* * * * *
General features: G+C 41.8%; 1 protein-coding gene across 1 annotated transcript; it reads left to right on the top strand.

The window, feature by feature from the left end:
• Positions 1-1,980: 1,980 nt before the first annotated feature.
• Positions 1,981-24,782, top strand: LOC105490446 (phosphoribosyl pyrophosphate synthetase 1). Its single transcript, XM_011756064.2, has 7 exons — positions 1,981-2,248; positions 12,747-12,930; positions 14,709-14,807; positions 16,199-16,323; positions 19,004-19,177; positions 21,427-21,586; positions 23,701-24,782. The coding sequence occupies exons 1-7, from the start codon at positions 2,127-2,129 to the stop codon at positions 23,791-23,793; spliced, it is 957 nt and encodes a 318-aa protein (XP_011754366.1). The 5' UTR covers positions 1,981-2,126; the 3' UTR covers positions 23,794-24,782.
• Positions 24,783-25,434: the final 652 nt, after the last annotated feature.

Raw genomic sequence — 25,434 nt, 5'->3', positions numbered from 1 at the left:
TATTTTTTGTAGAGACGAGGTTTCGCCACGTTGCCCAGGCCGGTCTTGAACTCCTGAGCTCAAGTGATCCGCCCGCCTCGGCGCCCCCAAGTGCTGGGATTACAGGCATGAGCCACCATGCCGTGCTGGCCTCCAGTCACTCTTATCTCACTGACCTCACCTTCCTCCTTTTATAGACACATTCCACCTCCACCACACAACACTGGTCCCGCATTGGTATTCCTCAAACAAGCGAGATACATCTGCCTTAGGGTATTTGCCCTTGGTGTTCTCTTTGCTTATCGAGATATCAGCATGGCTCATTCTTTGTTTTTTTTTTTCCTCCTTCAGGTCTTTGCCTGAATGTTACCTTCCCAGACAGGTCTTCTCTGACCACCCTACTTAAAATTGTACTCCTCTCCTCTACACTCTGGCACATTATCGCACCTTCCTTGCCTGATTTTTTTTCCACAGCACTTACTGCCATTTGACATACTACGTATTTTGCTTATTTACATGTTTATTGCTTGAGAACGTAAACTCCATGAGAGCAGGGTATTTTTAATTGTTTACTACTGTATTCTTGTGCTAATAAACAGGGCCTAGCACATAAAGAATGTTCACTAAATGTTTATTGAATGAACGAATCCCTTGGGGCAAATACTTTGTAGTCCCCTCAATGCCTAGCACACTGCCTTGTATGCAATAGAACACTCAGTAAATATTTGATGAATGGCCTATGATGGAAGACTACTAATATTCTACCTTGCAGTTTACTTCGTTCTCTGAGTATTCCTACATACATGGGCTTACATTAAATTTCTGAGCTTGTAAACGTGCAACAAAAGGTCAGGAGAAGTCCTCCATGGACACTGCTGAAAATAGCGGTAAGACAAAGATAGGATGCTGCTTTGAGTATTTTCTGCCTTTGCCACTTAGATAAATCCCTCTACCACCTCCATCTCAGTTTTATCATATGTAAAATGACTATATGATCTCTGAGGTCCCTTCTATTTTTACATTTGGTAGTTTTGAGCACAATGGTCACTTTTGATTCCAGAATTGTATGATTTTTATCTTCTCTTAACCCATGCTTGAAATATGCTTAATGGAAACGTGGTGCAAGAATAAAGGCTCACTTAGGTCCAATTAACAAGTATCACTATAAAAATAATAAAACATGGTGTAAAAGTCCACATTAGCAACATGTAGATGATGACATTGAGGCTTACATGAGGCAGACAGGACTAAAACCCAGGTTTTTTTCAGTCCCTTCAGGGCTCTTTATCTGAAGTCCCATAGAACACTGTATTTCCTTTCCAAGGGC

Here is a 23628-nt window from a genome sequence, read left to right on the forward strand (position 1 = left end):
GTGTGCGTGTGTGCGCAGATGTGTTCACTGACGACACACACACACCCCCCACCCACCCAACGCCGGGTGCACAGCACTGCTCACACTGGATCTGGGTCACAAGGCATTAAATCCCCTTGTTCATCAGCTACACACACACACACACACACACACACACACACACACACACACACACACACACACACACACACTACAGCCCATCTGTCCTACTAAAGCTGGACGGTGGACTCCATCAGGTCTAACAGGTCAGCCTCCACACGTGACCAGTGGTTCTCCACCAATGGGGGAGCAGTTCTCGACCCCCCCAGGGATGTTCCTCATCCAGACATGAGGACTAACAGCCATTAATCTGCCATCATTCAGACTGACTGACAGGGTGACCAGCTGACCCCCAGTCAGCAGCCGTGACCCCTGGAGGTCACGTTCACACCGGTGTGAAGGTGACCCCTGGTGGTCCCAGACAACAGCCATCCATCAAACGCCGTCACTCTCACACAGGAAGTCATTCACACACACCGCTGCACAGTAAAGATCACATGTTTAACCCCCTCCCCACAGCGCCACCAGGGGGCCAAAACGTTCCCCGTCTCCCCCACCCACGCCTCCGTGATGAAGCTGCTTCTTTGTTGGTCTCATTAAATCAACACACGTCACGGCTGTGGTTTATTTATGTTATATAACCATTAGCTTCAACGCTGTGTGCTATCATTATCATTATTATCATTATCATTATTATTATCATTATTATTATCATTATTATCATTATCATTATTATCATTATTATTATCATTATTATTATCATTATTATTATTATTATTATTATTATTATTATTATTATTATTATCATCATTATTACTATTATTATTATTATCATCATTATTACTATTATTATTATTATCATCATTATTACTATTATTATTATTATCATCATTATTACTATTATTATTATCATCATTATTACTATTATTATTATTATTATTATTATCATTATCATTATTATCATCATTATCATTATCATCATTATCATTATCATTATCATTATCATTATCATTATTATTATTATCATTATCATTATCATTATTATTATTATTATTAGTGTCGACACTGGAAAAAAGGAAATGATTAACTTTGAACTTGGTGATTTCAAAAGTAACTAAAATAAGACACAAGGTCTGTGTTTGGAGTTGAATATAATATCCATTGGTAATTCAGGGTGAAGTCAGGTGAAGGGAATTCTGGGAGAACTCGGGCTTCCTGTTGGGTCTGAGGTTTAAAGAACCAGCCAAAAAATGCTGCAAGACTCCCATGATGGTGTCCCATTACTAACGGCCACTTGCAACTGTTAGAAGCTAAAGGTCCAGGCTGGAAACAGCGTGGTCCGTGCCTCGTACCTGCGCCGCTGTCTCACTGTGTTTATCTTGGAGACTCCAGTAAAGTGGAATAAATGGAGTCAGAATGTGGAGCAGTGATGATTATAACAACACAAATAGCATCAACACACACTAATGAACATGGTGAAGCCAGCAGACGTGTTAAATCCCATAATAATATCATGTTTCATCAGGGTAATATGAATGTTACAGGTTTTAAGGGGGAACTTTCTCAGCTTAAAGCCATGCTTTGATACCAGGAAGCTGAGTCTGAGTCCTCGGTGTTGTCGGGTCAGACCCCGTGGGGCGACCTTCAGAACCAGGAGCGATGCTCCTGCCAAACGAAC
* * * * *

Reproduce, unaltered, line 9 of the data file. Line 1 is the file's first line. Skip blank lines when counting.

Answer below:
GTGTGCGTGTGTGCGCAGATGTGTTCACTGACGACACACACACACCCCCCACCCACCCAACGCCGGGTGCACAGCACTGCTCACACTGGATCTGGGTCACAAGGCATTAAATCCCCTTGTTCATCAGCTACACACACACACACACACACACACACACACACACACACACACACACACACACACACACACACTACAGCCCATCTGTCCTACTAAAGCTGGACGGTGGACTCCATCAGGTCTAACAGGTCAGCCTCCACACGTGACCAGTGGTTCTCCACCAATGGGGGAGCAGTTCTCGACCCCCCCAGGGATGTTCCTCATCCAGACATGAGGACTAACAGCCATTAATCTGCCATCATTCAGACTGACTGACAGGGTGACCAGCTGACCCCCAGTCAGCAGCCGTGACCCCTGGAGGTCACGTTCACACCGGTGTGAAGGTGACCCCTGGTGGTCCCAGACAACAGCCATCCATCAAACGCCGTCACTCTCACACAGGAAGTCATTCACACACACCGCTGCACAGTAAAGATCACATGTTTAACCCCCTCCCCACAGCGCCACCAGGGGGCCAAAACGTTCCCCGTCTCCCCCACCCACGCCTCCGTGATGAAGCTGCTTCTTTGTTGGTCTCATTAAATCAACACACGTCACGGCTGTGGTTTATTTATGTTATATAACCATTAGCTTCAACGCTGTGTGCTATCATTATCATTATTATCATTATCATTATTATTATCATTATTATTATCATTATTATCATTATCATTATTATCATTATTATTATCATTATTATTATCATTATTATTATTATTATTATTATTATTATTATTATTATTATTATCATCATTATTACTATTATTATTATTATCATCATTATTACTATTATTATTATTATCATCATTATTACTATTATTATTATTATCATCATTATTACTATTATTATTATCATCATTATTACTATTATTATTATTATTATTATTATCATTATCATTATTATCATCATTATCATTATCATCATTATCATTATCATTATCATTATCATTATCATTATTATTATTATCATTATCATTATCATTATTATTATTATTATTAGTGTCGACACTGGAAAAAAGGAAATGATTAACTTTGAACTTGGTGATTTCAAAAGTAACTAAAATAAGACACAAGGTCTGTGTTTGGAGTTGAATATAATATCCATTGGTAATTCAGGGTGAAGTCAGGTGAAGGGAATTCTGGGAGAACTCGGGCTTCCTGTTGGGTCTGAGGTTTAAAGAACCAGCCAAAAAATGCTGCAAGACTCCCATGATGGTGTCCCATTACTAACGGCCACTTGCAACTGTTAGAAGCTAAAGGTCCAGGCTGGAAACAGCGTGGTCCGTGCCTCGTACCTGCGCCGCTGTCTCACTGTGTTTATCTTGGAGACTCCAGTAAAGTGGAATAAATGGAGTCAGAATGTGGAGCAGTGATGATTATAACAACACAAATAGCATCAACACACACTAATGAACATGGTGAAGCCAGCAGACGTGTTAAATCCCATAATAATATCATGTTTCATCAGGGTAATATGAATGTTACAGGTTTTAAGGGGGAACTTTCTCAGCTTAAAGCCATGCTTTGATACCAGGAAGCTGAGTCTGAGTCCTCGGTGTTGTCGGGTCAGACCCCGTGGGGCGACCTTCAGAACCAGGAGCGATGCTCCTGCCAAACGAAC